Thompson Hall

Thompson Hall stands on the corner of Jensen Road and Dunn Avenue on Tuesday, Sept. 19, 2017. Thompson Hall houses University Theatre and premieres productions and musical ensembles throughout the academic year.

It is hard to imagine theatrical productions as anything other than in-person events. Everyone knows the feeling of sitting down and watching a carefully choreographed and expertly executed performance transpire before their eyes. Theatre clearly appears to be an in-person experience, so what happens when the stage, the performers, the audience and everything in between are all taken away? For University Theatre at NC State, the answer is surprisingly cheerful.

Undoubtedly, due to the COVID-19 pandemic, things behind the curtain for University Theatre have changed immensely, according to Rich Holly, executive director for the arts.

“Putting on a theatrical production is often dozens, sometimes more than a hundred, people just to put the production on, but then we bring people to the event,” Holly said. “It’s this community-building thing. With the pandemic, that’s gone. We all have this part of us in the arts. At the very least, we’re doing this for other people, and we know that we have to do it with other people. The notion of that being taken away from us is really kind of shocking.”

When discussing this issue with Joshua Reaves, program director of University Theatre, he stressed the importance of connection in theatre and creating safe and meaningful experiences, especially amid a global pandemic. 

For University Theatre, safe and meaningful experiences were found through virtual programming. Right now, nine different virtual programs are scheduled for this fall semester. Two such programs, the Out Loud series and the Strictly Speaking series, have already had great success. 

The Out Loud reading series allows students to submit and perform plays to be read on Zoom for an online audience, something that Reaves said would not have been possible before. 

The Strictly Speaking series is also breaking new ground, allowing theatre professionals from all over to teach and speak about their work. According to Reaves, outstanding people like voice actor and singer Haley Clair and costume designer Kara Harmon join the virtual meetings and discuss their work with students. Reaves said they are planning even more guests in the future, including a Disney Imagineer and members of the original "Hamilton" cast.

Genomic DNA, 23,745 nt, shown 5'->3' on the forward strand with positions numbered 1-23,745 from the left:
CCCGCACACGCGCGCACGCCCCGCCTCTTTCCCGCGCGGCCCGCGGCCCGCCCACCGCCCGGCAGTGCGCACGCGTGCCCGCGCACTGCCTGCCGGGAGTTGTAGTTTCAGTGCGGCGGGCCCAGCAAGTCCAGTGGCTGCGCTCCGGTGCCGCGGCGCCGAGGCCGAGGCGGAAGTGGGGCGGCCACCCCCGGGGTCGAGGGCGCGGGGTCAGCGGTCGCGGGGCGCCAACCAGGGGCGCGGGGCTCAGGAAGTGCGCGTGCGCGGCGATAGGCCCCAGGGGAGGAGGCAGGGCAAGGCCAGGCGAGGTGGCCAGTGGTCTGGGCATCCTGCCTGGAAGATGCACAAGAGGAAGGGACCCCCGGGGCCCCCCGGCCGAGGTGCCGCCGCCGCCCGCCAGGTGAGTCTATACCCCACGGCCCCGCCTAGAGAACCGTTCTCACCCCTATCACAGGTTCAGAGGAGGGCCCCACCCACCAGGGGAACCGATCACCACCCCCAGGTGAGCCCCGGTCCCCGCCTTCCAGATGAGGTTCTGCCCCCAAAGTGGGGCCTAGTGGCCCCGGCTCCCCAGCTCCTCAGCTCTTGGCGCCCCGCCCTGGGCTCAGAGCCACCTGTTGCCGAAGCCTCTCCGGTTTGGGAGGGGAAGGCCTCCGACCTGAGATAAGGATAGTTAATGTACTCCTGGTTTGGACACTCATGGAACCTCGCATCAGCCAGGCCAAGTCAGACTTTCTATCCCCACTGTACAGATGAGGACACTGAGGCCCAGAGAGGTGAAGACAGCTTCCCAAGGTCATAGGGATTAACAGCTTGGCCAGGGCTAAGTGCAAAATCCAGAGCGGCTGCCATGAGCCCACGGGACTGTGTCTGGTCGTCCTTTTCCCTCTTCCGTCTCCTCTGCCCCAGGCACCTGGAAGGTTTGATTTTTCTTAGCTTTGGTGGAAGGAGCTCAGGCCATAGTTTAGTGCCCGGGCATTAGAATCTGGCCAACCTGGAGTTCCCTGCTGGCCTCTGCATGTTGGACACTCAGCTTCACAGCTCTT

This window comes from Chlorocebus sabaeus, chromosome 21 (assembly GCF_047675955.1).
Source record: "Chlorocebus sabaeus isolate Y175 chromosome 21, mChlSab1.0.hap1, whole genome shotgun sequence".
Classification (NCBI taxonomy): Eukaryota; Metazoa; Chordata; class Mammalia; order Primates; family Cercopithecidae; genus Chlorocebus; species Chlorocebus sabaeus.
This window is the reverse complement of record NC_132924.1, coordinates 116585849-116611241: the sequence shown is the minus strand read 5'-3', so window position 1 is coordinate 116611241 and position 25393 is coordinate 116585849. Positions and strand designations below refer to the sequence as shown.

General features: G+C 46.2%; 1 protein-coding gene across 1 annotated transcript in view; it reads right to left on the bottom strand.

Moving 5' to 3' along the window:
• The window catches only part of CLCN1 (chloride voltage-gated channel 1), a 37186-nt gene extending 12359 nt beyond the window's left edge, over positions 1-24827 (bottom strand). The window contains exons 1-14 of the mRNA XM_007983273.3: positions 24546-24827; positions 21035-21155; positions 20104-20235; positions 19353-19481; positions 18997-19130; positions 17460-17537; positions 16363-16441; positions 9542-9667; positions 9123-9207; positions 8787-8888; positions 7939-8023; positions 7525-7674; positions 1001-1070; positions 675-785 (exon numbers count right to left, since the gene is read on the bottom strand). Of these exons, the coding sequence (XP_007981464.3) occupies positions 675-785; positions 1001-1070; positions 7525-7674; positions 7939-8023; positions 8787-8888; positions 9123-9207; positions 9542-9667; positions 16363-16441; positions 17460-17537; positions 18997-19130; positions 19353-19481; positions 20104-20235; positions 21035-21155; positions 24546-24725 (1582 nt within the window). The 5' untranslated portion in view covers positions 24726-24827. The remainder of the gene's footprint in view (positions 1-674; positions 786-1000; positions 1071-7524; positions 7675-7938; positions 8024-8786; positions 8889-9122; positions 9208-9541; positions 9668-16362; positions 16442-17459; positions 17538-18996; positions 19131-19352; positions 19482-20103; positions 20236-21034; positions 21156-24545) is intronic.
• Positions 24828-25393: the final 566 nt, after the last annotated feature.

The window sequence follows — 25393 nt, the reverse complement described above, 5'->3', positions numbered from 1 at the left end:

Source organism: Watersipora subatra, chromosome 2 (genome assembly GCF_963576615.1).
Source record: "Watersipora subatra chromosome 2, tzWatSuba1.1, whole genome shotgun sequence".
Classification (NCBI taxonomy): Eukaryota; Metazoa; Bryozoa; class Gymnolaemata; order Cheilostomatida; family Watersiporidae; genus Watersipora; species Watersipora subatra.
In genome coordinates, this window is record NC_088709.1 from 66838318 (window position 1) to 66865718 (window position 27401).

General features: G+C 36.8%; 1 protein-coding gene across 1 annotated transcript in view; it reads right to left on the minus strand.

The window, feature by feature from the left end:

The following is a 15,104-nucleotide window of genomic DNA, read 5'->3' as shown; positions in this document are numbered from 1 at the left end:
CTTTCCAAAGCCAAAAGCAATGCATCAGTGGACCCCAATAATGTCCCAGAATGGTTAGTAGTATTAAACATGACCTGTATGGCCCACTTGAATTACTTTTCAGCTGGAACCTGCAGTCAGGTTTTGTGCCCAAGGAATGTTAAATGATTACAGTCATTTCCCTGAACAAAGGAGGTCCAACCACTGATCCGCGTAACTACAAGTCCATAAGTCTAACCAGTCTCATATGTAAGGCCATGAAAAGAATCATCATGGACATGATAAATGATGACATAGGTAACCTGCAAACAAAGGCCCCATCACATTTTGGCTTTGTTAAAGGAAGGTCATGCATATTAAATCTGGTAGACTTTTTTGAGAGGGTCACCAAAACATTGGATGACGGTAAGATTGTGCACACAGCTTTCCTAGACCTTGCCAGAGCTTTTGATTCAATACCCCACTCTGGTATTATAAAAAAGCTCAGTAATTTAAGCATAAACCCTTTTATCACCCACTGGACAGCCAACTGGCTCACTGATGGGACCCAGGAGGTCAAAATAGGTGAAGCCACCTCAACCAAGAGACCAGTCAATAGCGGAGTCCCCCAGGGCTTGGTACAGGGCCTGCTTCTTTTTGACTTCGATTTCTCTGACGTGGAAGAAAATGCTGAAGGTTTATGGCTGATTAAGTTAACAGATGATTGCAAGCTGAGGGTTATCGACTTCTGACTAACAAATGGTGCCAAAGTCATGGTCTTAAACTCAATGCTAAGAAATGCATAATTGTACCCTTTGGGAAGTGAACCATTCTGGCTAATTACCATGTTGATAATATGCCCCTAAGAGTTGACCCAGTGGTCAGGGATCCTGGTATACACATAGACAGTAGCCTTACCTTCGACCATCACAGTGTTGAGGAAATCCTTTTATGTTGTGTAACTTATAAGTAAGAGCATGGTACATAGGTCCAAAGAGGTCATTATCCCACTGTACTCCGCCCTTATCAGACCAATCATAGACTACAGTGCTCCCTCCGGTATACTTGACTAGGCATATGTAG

Those are just the programs that have already begun; other events, like the How to Theatre series, will teach essential skills, from sewing to woodworking. 

“They (University Theatre) have crafted this incredible list of online opportunities, all the way from ‘If you know nothing, here are some seminars and webinars that you can take advantage of’ to ‘Learn something about costuming or lighting or building a set,’” Holly said.

Both Reaves and Holly encourage students to get involved in theatre and immerse themselves in the unique theatre experiences being offered at NC State this semester.

“We are one of very few universities that have opportunities in the arts for people who have never done it before,” Holly said. “Here, we’re happy to work with anybody, whether they have experience or not.”

While many aspects of theatre are still up in the air, the staff is still excited about what the future holds.

“We are creating community in a new and exciting way,” Holly said. “It’s a great way for people to expand their skill sets, how they think about the world and to get to know themselves through what the art says to them.”

For NC State University Theatre, even as the world changes around us, the show must go on, preferably as safely as possible.

“Like everything in this world right now, we are figuring it out,” Reaves said. “We’re going to do what we can in as safe a way as we can. We don’t have to fit inside our traditional mold of what theatre looks like, what art looks like.” 

For more information on University Theatre, their programs and how to get involved visit their website.